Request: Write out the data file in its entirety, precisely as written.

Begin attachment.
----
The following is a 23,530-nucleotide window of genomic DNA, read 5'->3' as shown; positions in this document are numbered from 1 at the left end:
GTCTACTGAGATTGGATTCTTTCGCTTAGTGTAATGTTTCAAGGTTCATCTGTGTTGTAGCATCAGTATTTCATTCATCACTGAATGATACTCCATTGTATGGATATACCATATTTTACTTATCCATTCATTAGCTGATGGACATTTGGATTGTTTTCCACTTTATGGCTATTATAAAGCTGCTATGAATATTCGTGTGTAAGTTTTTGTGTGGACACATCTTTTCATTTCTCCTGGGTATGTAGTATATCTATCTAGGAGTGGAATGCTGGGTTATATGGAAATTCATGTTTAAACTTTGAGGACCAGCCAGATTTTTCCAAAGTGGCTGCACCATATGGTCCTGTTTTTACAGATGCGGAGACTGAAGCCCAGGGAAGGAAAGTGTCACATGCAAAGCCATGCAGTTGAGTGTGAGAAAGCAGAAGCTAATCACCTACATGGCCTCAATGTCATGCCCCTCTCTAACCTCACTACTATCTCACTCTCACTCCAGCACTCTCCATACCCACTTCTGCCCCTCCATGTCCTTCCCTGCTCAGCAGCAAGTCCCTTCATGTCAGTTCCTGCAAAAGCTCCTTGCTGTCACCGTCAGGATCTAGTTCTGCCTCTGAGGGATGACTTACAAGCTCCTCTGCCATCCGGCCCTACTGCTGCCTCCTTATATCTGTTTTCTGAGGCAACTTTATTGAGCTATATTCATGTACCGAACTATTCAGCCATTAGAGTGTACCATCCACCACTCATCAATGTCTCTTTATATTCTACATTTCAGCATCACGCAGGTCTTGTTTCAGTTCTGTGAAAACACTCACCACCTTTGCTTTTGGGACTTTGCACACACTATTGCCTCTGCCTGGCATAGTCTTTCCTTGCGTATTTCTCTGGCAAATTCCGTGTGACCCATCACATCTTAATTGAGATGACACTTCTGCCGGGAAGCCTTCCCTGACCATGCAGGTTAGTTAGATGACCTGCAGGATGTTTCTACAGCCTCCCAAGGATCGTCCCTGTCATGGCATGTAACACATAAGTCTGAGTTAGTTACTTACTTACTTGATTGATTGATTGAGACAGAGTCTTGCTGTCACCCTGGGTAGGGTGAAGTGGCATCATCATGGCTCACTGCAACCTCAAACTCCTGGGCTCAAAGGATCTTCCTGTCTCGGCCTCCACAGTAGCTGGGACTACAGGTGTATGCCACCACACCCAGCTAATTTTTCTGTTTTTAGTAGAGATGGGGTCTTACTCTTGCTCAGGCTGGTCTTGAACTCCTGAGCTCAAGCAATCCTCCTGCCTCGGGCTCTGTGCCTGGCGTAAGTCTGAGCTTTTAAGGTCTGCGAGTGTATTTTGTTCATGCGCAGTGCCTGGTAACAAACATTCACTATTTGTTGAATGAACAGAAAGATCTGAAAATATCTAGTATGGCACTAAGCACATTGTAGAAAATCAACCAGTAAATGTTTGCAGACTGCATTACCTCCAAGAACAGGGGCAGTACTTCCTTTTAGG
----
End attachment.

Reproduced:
The following is a 23,530-nucleotide window of genomic DNA, read 5'->3' as shown; positions in this document are numbered from 1 at the left end:
GTCTACTGAGATTGGATTCTTTCGCTTAGTGTAATGTTTCAAGGTTCATCTGTGTTGTAGCATCAGTATTTCATTCATCACTGAATGATACTCCATTGTATGGATATACCATATTTTACTTATCCATTCATTAGCTGATGGACATTTGGATTGTTTTCCACTTTATGGCTATTATAAAGCTGCTATGAATATTCGTGTGTAAGTTTTTGTGTGGACACATCTTTTCATTTCTCCTGGGTATGTAGTATATCTATCTAGGAGTGGAATGCTGGGTTATATGGAAATTCATGTTTAAACTTTGAGGACCAGCCAGATTTTTCCAAAGTGGCTGCACCATATGGTCCTGTTTTTACAGATGCGGAGACTGAAGCCCAGGGAAGGAAAGTGTCACATGCAAAGCCATGCAGTTGAGTGTGAGAAAGCAGAAGCTAATCACCTACATGGCCTCAATGTCATGCCCCTCTCTAACCTCACTACTATCTCACTCTCACTCCAGCACTCTCCATACCCACTTCTGCCCCTCCATGTCCTTCCCTGCTCAGCAGCAAGTCCCTTCATGTCAGTTCCTGCAAAAGCTCCTTGCTGTCACCGTCAGGATCTAGTTCTGCCTCTGAGGGATGACTTACAAGCTCCTCTGCCATCCGGCCCTACTGCTGCCTCCTTATATCTGTTTTCTGAGGCAACTTTATTGAGCTATATTCATGTACCGAACTATTCAGCCATTAGAGTGTACCATCCACCACTCATCAATGTCTCTTTATATTCTACATTTCAGCATCACGCAGGTCTTGTTTCAGTTCTGTGAAAACACTCACCACCTTTGCTTTTGGGACTTTGCACACACTATTGCCTCTGCCTGGCATAGTCTTTCCTTGCGTATTTCTCTGGCAAATTCCGTGTGACCCATCACATCTTAATTGAGATGACACTTCTGCCGGGAAGCCTTCCCTGACCATGCAGGTTAGTTAGATGACCTGCAGGATGTTTCTACAGCCTCCCAAGGATCGTCCCTGTCATGGCATGTAACACATAAGTCTGAGTTAGTTACTTACTTACTTGATTGATTGATTGAGACAGAGTCTTGCTGTCACCCTGGGTAGGGTGAAGTGGCATCATCATGGCTCACTGCAACCTCAAACTCCTGGGCTCAAAGGATCTTCCTGTCTCGGCCTCCACAGTAGCTGGGACTACAGGTGTATGCCACCACACCCAGCTAATTTTTCTGTTTTTAGTAGAGATGGGGTCTTACTCTTGCTCAGGCTGGTCTTGAACTCCTGAGCTCAAGCAATCCTCCTGCCTCGGGCTCTGTGCCTGGCGTAAGTCTGAGCTTTTAAGGTCTGCGAGTGTATTTTGTTCATGCGCAGTGCCTGGTAACAAACATTCACTATTTGTTGAATGAACAGAAAGATCTGAAAATATCTAGTATGGCACTAAGCACATTGTAGAAAATCAACCAGTAAATGTTTGCAGACTGCATTACCTCCAAGAACAGGGGCAGTACTTCCTTTTAGG